Dashboard development is a good skill for finance professionals to add to the professional toolkit. In addition to developing dashboards to share and analyze key performance indicators, a trusted go-to finance professional can provide decision support to help senior management use broad sources of information, including dashboard metrics, to steer the company in the right direction.

Lessons from a CFO: Operations, Technology, and Innovation

With the rise of technology and the rapid pace of change in the world, the role of the CFO is clearly being transformed. The traditional “sweet spots” for top finance executives are broadening beyond accounting and finance toward operations, technology, and innovation.

Lon Searle, CFO of YESCO which makes custom electric signs, provided some glimpses into his role in a recently published Forbes interview. Here is a summary of some of his points:

  • CFOs are becoming more focused on operations and supporting every department of the organization through financial analysis: “In manufacturing, the CFO has to get out on the shop floor and understand the operations and the product the company is making; he or she has to move the ball down the field in a way that provides value to the company.”
  • Understanding and working with information technology is an important part of the CFO’s role: “The CFO position is gaining a systems focus – it works with IT and financial analysis that can help every department.”
  • CFOs can serve as coaches for the finance staff as well as other functions in the organization: “I help train the financial staff, train the sales staff to lease to our customers, and even train our franchisees to help with financial decisions and funding decisions.”
  • Understanding international business is increasingly important for CFOs: “I also get involved in global shipping and interactions – getting letters of credit for our customers to ship products all over the world and deciding whether to hedge the currency risk in transactions. We’re a global company but not that large, so to be involved in that is surprising to me, given my career path. But it’s really a global economy now, and almost any CFO should be involved in those decisions and that research. It’s interesting and challenging, too.”
  • CFOs can help drive innovation in the organization: “CFOs can be a driving influence, spreading ideas throughout the company, helping employees cross-fertilize and see things from a different perspective. It’s a great position to be in. It’s unfortunate that some financial officers just see themselves as keepers of the books and not champions of innovation.”

Operations, technology, and innovation are broad categories for a financial professional to have on the radar, in addition to developing coaching skills and international acumen. The path toward the CFO role includes gaining professional knowledge and experience in these areas. These are helpful ideas to consider in mapping out a career development plan.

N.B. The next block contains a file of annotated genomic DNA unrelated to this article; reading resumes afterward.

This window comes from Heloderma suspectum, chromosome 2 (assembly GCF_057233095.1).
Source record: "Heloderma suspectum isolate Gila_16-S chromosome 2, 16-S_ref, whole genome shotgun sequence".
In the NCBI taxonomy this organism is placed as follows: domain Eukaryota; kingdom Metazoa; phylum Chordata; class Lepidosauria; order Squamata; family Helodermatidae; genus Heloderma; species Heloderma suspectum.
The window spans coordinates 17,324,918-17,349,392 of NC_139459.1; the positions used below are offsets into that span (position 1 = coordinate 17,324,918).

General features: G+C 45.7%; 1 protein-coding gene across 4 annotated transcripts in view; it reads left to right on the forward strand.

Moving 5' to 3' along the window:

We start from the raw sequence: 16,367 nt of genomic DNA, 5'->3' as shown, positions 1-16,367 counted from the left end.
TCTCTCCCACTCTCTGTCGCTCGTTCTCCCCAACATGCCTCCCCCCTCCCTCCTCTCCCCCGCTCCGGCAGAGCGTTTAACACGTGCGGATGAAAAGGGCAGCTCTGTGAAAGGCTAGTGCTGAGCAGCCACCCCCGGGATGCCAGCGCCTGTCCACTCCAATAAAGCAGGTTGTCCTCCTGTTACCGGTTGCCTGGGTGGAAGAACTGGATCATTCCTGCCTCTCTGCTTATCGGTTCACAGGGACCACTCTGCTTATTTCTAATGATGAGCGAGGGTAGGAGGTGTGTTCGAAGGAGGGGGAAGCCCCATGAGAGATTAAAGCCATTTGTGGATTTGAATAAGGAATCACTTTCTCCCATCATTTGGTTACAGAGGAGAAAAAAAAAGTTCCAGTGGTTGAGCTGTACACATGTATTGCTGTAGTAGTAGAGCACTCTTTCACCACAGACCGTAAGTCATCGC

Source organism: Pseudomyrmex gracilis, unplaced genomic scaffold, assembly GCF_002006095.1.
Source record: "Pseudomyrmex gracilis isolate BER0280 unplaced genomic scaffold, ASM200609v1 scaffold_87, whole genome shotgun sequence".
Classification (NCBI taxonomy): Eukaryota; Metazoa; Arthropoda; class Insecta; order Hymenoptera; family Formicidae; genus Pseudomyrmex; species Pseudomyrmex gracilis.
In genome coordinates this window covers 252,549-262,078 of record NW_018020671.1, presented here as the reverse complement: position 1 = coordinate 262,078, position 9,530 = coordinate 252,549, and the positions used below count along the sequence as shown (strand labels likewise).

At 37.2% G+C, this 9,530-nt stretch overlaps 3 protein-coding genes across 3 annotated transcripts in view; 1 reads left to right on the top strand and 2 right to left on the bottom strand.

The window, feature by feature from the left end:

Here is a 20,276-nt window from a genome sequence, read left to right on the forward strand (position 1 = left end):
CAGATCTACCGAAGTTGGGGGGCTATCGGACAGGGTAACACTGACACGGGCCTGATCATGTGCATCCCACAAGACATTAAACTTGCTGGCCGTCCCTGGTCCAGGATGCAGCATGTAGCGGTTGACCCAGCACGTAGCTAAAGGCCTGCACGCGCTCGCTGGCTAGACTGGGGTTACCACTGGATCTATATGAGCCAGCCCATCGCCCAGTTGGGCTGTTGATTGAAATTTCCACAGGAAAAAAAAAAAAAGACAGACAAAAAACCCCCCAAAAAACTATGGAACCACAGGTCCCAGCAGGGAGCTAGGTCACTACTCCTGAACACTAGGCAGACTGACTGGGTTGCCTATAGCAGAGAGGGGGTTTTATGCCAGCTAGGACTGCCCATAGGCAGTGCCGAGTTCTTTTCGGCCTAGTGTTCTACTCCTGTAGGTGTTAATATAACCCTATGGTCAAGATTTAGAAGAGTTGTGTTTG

Create a Company Wiki

Knowledge sharing is crucial for organizational success in the Information Age. Knowledgeable, dedicated employees are often eager to add value and contribute to the organization’s success by sharing what they know. Finance professionals are fundamentally information workers who give and receive valuable insights to contribute to the success of the organization. There is not always a clear line of distinction between the finance and technology groups because tech tools are integral for the finance professional’s work.

Fortunately, in an environment that relies upon systematic information sharing, wisely deployed technology can facilitate the free flow of knowledge. CIO Magazine provided some best practices for implementing a company wiki:

  • Initially, what is a wiki? The article says it is “a software application that allows groups of users to create, edit and comment on online documents.” Wikipedia is undoubtedly the most popular example.
  • Companies use wikis for collaboration and employee communication, among other reasons.
  • The first implementation step is to define why the organization wants a wiki. This sets the direction and defines the parameters of the wiki’s purpose.
  • The second step is to choose a software platform. Options vary from free to fee-based, open-source, hosted, or deployed on the organization’s own system.
  • The third step is for the wiki implementation team to define the structure: “These include defining to what extent end users will be able to edit wiki pages, setting standards for how administrators will respond to updates from users, and setting rules around uploading text files or videos.”
  • The fourth step is to put someone in charge for maintenance. A wiki “gardener” can help the project grow, root out “weeds” (i.e., old information), and bring contributors on board.
  • The final step is to promote the wiki to end users. Start uploading useful content, refer to the wiki in communications, and encourage employees to read it and contribute what they know.

One helpful website referenced in the article for comparing wiki options for different purposes is

Bottom line, wiki implementation and maintenance is a good tool for finance professionals to consider adding to their skill sets.